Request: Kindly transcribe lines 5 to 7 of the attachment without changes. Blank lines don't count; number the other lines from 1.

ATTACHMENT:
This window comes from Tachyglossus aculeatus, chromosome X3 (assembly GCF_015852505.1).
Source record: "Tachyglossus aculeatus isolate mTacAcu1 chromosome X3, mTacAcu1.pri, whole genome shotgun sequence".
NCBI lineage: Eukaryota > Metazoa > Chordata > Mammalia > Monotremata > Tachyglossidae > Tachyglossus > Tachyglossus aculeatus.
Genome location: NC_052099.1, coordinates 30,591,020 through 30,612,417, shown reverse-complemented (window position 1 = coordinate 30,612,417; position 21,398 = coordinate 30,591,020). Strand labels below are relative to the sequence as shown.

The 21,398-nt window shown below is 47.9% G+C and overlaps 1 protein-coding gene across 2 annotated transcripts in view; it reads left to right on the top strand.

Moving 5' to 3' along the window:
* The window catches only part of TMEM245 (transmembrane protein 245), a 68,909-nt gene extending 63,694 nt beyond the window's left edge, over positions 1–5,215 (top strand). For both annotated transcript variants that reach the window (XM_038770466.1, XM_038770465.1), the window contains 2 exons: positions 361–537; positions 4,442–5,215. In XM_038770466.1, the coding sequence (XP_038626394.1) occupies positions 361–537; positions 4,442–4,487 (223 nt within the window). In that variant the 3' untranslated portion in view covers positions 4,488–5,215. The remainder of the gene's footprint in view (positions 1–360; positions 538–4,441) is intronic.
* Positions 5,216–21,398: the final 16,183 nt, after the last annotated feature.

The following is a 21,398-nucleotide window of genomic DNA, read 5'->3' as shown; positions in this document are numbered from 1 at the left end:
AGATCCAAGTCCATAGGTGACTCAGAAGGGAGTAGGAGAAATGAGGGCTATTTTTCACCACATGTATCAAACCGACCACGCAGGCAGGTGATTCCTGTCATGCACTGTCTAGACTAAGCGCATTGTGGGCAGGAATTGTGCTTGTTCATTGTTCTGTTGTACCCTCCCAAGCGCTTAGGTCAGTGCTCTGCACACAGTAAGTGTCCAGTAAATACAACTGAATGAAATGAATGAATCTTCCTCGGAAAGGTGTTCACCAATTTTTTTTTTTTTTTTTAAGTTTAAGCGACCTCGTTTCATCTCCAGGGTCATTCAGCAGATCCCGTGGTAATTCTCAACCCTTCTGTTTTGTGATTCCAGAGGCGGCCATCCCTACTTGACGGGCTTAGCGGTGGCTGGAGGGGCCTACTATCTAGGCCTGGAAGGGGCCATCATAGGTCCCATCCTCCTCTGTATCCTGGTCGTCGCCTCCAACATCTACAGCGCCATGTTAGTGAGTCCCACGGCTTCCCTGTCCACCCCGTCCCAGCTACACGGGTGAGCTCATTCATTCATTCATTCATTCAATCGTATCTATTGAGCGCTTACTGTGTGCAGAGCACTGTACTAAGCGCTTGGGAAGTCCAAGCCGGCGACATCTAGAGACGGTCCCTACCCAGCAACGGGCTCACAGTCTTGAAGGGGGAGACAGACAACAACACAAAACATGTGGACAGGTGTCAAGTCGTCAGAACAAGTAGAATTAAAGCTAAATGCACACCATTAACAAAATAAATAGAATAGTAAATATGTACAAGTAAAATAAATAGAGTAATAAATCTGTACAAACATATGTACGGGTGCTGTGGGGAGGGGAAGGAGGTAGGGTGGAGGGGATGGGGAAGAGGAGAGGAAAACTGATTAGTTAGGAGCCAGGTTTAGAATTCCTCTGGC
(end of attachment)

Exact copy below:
The 21,398-nt window shown below is 47.9% G+C and overlaps 1 protein-coding gene across 2 annotated transcripts in view; it reads left to right on the top strand.

Moving 5' to 3' along the window:
* The window catches only part of TMEM245 (transmembrane protein 245), a 68,909-nt gene extending 63,694 nt beyond the window's left edge, over positions 1–5,215 (top strand). For both annotated transcript variants that reach the window (XM_038770466.1, XM_038770465.1), the window contains 2 exons: positions 361–537; positions 4,442–5,215. In XM_038770466.1, the coding sequence (XP_038626394.1) occupies positions 361–537; positions 4,442–4,487 (223 nt within the window). In that variant the 3' untranslated portion in view covers positions 4,488–5,215. The remainder of the gene's footprint in view (positions 1–360; positions 538–4,441) is intronic.